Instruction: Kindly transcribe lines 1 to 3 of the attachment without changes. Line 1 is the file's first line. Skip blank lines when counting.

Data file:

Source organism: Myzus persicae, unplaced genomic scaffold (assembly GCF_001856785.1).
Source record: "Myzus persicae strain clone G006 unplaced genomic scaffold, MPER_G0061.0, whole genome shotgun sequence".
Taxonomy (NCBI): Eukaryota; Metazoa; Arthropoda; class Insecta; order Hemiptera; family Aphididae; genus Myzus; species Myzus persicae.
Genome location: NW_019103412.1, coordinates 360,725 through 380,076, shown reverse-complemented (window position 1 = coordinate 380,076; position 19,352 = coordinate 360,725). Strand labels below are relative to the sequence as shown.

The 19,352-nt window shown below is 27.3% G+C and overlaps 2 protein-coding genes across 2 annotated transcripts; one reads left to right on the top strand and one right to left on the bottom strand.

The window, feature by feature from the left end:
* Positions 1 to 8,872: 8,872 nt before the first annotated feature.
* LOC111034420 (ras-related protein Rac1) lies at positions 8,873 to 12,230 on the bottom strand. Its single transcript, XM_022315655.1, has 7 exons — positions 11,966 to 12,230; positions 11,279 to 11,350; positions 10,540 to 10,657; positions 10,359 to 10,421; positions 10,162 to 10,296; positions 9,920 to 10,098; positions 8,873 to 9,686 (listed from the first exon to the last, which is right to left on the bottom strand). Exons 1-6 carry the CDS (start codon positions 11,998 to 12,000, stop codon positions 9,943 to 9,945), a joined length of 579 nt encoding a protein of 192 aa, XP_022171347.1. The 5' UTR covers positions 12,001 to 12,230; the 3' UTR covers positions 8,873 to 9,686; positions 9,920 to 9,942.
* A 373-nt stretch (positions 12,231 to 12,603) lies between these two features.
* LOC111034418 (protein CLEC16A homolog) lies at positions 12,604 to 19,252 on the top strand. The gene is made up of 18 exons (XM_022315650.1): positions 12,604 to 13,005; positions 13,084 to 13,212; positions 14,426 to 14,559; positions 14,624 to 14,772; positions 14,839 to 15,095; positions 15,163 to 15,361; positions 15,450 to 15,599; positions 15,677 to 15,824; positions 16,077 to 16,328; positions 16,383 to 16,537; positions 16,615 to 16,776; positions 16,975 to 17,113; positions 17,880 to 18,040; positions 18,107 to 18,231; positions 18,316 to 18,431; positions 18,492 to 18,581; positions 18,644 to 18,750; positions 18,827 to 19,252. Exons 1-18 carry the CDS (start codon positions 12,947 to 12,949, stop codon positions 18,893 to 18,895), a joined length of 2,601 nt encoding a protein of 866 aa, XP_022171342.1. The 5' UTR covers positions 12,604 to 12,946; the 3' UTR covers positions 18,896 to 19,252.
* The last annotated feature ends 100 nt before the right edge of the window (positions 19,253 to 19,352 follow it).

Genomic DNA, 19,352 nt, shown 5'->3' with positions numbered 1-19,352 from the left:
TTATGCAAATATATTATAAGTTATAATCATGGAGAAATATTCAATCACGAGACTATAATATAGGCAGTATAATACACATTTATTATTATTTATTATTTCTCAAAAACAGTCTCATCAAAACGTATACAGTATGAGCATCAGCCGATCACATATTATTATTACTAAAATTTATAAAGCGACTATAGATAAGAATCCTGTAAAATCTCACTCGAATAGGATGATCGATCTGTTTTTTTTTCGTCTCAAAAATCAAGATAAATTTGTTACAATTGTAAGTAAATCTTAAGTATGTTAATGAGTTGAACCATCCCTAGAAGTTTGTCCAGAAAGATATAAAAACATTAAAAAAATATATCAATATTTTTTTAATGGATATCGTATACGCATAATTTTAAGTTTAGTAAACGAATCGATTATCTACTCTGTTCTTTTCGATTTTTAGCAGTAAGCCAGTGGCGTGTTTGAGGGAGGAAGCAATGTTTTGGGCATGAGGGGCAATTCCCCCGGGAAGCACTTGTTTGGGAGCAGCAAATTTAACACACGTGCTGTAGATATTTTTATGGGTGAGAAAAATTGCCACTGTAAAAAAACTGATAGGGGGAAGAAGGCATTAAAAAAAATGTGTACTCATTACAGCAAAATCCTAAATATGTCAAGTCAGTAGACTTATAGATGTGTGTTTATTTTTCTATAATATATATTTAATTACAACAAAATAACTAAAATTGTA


Source organism: Myzus persicae, unplaced genomic scaffold (assembly GCF_001856785.1).
Source record: "Myzus persicae strain clone G006 unplaced genomic scaffold, MPER_G0061.0, whole genome shotgun sequence".
Taxonomy (NCBI): Eukaryota; Metazoa; Arthropoda; class Insecta; order Hemiptera; family Aphididae; genus Myzus; species Myzus persicae.